Dobby Gibson's all-time STIR stories:
“Lost in Translation” (2004): “The first feature we ever did—an exploration of color in Japan—defined what a great STIR story can and should be. Midori, lacquer, wabi-sabi: the traditions influencing Japanese color use are intriguing and not widely understood.”
“Set Piece” (2011): “While not the most famous person we’ve ever featured, Hollywood production designer Bob Shaw was a fascinating interview. The depth of research he goes into before using color on-set for shows like 'The Sopranos' and 'Boardwalk Empire' is inspiring.
“Eye Spy” (2007): “This was an especially timely feature in which we followed trend spotters like Grace Bonney from Design*Sponge around major metro areas as they tracked color trends evolving in real-time.”
In addition to his role as senior creative director of content at Hanley Wood Marketing, Dobby Gibson is also a published poet. This sensibility comes in handy when he’s producing STIR, a high-minded print and tablet magazine whose editorial lineup—service and feature-length reported journalism—is pegged entirely to concepts of color.
We spoke to Dobby, who told us of the upcoming ten-year anniversary of Stir, and how the program has been re-cast to accommodate digital and social.
Content: Dobby, let’s STIR it up…
Dobby Gibson: We’re coming up on our tenth anniversary.
Content: That seems like before the beginning of time.
Dobby: Yeah. We started back in the olden days before Facebook, and Twitter and all other kind of things. It began as a print publication that came out three times a year, magazine style.
Content: OK. Now, obviously, if the client approached you today, they would’ve had a different request.
Dobby: Absolutely. And we would have come up to them with a solution that we’re running today, which is, you know, multiple channel, responsive content. We want to serve up STIR content to design professionals in whatever way they want to receive it, when they want to receive it. And that still includes print, by the way.
Content: Talk to us about your audience.
Dobby: This is a clip and save audience that works every day with textiles and fabric, so they really value things they can touch and feel. And they're incredibly mobile. They’re on job sites all day in their car moving around, and so, we brought STIR to the tablet and we’re delivering STIR content in their Twitter feeds, and on Facebook, and just making it available for them the way they wanted.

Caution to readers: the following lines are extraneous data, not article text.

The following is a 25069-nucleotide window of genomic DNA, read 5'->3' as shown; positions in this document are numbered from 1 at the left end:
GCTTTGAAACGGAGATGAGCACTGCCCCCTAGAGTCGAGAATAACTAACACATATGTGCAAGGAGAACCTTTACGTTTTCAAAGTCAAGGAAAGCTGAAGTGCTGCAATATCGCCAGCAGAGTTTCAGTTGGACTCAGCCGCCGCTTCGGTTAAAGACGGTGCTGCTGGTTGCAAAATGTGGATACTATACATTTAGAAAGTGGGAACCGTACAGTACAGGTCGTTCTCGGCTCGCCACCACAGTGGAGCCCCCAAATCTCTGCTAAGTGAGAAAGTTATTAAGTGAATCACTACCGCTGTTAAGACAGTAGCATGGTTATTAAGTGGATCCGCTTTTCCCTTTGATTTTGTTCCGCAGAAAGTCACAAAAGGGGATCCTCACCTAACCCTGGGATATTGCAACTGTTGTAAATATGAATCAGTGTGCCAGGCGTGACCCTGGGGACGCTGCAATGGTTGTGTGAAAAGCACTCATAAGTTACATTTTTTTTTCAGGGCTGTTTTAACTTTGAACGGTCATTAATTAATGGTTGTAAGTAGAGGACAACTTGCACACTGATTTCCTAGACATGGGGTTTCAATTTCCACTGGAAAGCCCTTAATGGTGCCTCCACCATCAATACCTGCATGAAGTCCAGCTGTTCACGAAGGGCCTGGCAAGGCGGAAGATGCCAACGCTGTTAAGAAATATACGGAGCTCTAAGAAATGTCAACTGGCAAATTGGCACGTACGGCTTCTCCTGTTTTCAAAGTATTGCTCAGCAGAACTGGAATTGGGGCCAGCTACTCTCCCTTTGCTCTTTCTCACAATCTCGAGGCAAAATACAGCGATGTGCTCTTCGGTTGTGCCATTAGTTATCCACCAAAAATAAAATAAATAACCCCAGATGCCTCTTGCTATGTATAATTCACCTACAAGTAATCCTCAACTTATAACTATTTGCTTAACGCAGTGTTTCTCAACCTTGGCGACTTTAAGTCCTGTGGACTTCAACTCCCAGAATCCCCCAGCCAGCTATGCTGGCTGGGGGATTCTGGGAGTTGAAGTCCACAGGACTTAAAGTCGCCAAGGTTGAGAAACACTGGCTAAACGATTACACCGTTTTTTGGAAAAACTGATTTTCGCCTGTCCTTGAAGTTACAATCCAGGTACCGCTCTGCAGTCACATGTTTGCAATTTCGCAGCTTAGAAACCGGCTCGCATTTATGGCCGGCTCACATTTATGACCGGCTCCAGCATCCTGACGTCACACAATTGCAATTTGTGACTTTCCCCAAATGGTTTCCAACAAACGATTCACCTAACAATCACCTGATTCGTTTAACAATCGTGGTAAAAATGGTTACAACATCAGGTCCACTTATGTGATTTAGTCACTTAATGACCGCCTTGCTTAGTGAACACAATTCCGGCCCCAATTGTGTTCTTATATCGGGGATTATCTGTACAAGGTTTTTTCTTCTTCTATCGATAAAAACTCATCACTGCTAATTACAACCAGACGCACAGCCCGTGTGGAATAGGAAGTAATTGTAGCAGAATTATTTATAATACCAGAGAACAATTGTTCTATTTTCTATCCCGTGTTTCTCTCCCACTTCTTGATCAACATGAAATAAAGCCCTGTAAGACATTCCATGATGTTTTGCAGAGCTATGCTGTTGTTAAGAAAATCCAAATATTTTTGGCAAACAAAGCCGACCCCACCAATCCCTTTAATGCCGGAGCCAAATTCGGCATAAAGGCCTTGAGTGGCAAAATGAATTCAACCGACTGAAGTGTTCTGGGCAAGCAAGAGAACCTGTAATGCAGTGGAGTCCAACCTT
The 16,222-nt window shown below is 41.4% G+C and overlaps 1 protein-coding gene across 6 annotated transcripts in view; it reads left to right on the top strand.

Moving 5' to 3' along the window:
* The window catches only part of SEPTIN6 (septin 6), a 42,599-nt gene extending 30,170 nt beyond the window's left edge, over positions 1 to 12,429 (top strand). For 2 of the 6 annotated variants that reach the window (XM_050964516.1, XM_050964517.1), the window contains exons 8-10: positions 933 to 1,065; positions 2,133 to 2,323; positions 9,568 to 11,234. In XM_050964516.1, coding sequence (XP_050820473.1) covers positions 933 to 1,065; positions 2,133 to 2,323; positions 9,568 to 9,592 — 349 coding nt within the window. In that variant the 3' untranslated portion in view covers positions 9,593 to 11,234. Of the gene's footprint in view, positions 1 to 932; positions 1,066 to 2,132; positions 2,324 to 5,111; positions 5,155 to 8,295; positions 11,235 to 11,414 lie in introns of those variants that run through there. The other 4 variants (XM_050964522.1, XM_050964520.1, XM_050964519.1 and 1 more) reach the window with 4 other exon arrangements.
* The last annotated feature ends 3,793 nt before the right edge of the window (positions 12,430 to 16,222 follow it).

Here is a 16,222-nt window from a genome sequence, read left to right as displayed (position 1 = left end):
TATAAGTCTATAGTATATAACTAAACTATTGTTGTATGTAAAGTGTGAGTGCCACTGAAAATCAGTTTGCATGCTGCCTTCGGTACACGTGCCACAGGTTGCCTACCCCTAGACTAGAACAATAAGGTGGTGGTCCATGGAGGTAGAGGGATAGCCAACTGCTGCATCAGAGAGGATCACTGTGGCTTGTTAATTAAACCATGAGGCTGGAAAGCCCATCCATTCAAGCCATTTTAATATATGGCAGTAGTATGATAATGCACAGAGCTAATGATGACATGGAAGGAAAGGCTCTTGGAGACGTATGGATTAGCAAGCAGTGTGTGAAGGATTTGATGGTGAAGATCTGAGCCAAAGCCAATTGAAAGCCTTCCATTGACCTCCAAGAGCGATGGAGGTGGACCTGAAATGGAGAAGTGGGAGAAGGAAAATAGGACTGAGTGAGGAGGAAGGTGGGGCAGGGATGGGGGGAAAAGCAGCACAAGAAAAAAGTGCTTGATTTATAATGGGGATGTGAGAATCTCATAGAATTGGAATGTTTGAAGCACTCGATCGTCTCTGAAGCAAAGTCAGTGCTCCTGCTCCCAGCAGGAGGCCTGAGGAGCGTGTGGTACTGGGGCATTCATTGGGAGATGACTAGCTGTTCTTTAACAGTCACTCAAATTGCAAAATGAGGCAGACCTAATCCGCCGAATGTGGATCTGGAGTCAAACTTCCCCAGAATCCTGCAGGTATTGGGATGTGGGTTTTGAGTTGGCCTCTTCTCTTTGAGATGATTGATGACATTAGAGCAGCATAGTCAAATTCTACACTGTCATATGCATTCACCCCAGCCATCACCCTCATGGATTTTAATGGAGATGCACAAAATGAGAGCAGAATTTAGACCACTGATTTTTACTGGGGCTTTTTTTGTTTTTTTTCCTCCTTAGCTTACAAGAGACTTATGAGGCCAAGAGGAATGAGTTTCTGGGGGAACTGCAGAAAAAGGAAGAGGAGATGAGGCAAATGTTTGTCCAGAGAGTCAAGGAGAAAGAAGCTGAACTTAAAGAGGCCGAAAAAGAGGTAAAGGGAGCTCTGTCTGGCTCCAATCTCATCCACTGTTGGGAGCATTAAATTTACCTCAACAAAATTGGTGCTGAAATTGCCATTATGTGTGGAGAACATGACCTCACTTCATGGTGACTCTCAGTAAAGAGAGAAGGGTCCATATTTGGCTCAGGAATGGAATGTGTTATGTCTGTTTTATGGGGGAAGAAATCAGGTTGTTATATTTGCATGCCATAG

Content: So you’re delivering content where they are as needed. How has the content sourcing changed in 10 years?
Dobby: There’s a lot of different research that goes into the STIR program. Some of that we do, some of that Sherwin-Williams does themselves, and some of that comes from professional trade associations that serve design professionals. So we feel we have a pretty good understanding of this audience three dimensionally, and, of course, Sherwin is at many different trade events that serve design pros and they have what are called designer account executives.
Content: Designer account executives.
Dobby: Yes, several dozen professionals around the country who strictly serve designers. They just help designers with what they may need all day long. So, there’s just a lot of input we’re getting both quantitative and qualitative, in day-to-day interaction with design pros.
Content: Tell me little bit about the strategy you guys originally came up with and the client approval process.
Dobby: This is my favorite part of the program to talk about because I feel like it’s so innovative. Ten years ago we took a look at what other kinds of content these designers were interacting with every day—a lot of projects, a lot of room shots. They were plenty of success stories in Architectural Digest and all the shelter publications. So we realized pretty early on that we couldn’t just give them more of the same. We thought a lot about what can be special, and the answer was color. No one else was just talking about color. And we realized that was a really ownable thing for Sherwin and that could be central to serve content strategy. So we were going to do project stories and room shots, yes, but the heart and the soul of STIR is color creativity, these fun stories where we take designers around the world or into cultures that they maybe haven’t thought about, and help them think differently about color.